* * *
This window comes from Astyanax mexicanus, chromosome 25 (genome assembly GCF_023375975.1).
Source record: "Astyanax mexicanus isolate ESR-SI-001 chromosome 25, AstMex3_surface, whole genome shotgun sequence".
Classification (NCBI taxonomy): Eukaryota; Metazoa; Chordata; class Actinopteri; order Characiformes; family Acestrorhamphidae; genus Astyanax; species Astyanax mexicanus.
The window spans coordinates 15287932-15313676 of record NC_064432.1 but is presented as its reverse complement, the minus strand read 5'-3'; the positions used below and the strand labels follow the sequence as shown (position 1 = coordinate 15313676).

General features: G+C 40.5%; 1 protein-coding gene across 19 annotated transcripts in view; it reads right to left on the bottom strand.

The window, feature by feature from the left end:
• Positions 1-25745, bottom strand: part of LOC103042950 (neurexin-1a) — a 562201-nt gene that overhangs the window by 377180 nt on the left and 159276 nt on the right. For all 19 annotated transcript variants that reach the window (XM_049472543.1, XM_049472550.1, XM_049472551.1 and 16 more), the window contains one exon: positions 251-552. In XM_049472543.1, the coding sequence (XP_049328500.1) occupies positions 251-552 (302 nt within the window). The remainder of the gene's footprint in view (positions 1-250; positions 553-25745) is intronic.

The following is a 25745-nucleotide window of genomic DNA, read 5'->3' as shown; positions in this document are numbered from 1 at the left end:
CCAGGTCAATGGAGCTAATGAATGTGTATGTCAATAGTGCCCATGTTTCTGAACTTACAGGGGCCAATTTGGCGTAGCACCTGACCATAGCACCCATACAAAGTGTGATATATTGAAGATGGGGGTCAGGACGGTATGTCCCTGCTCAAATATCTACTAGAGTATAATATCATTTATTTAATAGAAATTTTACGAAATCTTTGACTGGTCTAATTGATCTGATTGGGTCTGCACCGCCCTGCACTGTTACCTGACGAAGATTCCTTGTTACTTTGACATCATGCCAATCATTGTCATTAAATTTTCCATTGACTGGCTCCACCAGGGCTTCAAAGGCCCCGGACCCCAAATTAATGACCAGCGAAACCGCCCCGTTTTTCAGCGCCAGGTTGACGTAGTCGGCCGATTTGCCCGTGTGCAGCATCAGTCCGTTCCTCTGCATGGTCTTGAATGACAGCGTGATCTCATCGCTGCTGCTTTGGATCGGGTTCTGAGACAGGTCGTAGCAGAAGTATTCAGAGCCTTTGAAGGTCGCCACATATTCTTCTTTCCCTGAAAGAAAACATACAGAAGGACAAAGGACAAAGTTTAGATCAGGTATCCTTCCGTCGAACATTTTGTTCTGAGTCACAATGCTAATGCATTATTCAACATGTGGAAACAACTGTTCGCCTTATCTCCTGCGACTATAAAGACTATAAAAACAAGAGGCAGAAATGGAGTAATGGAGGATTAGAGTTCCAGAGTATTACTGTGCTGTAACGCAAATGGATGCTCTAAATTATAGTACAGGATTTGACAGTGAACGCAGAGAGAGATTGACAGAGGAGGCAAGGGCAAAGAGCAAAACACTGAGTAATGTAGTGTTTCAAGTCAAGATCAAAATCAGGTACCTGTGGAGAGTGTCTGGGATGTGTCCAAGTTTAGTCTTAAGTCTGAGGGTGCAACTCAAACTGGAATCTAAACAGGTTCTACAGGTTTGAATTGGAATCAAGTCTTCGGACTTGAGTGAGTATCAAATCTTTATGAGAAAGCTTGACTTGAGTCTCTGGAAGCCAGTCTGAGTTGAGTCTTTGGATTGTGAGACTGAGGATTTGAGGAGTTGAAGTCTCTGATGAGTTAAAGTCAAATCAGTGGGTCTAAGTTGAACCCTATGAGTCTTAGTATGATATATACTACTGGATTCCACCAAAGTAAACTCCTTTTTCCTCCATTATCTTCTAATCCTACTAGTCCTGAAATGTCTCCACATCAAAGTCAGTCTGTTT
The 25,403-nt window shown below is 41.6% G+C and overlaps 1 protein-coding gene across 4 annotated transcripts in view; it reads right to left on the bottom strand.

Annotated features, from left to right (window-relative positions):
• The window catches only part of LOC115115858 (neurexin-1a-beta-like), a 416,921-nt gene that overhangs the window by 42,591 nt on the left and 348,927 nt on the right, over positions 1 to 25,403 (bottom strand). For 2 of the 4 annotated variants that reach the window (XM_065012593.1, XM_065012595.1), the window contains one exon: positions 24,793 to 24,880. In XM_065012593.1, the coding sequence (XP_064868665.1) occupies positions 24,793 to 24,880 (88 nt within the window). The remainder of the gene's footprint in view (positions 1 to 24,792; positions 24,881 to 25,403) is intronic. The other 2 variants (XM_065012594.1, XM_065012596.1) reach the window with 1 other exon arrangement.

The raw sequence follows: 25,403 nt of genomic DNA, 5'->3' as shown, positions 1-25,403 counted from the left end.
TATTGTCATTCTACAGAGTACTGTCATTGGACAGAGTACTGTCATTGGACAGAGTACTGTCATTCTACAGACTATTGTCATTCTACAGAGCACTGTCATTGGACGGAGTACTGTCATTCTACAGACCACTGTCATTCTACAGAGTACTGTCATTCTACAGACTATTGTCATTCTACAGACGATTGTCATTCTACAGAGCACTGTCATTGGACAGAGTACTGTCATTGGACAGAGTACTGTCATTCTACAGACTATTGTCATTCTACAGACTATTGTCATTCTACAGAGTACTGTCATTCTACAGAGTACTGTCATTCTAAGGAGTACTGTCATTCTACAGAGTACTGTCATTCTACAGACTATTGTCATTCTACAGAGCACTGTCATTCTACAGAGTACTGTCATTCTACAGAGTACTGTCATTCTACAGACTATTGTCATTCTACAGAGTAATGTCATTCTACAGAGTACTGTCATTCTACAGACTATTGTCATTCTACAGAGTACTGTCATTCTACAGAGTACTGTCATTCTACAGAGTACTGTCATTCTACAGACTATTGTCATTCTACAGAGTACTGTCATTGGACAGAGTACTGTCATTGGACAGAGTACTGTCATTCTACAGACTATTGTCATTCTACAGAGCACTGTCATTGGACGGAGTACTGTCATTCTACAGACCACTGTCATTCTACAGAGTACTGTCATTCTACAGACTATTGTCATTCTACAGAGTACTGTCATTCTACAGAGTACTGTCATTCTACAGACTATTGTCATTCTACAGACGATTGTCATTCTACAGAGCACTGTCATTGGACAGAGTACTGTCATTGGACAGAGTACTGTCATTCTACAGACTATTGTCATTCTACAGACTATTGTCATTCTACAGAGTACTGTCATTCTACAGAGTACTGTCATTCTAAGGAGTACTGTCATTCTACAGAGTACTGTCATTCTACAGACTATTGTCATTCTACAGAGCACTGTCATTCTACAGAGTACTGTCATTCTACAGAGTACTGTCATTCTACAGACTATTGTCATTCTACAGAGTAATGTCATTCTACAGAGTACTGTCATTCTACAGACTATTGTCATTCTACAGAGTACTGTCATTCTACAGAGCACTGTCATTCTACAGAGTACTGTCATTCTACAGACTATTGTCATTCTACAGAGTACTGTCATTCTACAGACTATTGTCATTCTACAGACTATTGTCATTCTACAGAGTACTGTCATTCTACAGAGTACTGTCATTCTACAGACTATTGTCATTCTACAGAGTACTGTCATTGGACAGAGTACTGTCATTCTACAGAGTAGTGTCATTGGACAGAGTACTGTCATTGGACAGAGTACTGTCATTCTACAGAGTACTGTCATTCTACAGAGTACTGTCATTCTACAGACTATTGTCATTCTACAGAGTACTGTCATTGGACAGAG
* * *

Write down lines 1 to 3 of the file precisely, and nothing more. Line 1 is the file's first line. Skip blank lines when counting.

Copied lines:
This window comes from Astyanax mexicanus, chromosome 25 (genome assembly GCF_023375975.1).
Source record: "Astyanax mexicanus isolate ESR-SI-001 chromosome 25, AstMex3_surface, whole genome shotgun sequence".
Classification (NCBI taxonomy): Eukaryota; Metazoa; Chordata; class Actinopteri; order Characiformes; family Acestrorhamphidae; genus Astyanax; species Astyanax mexicanus.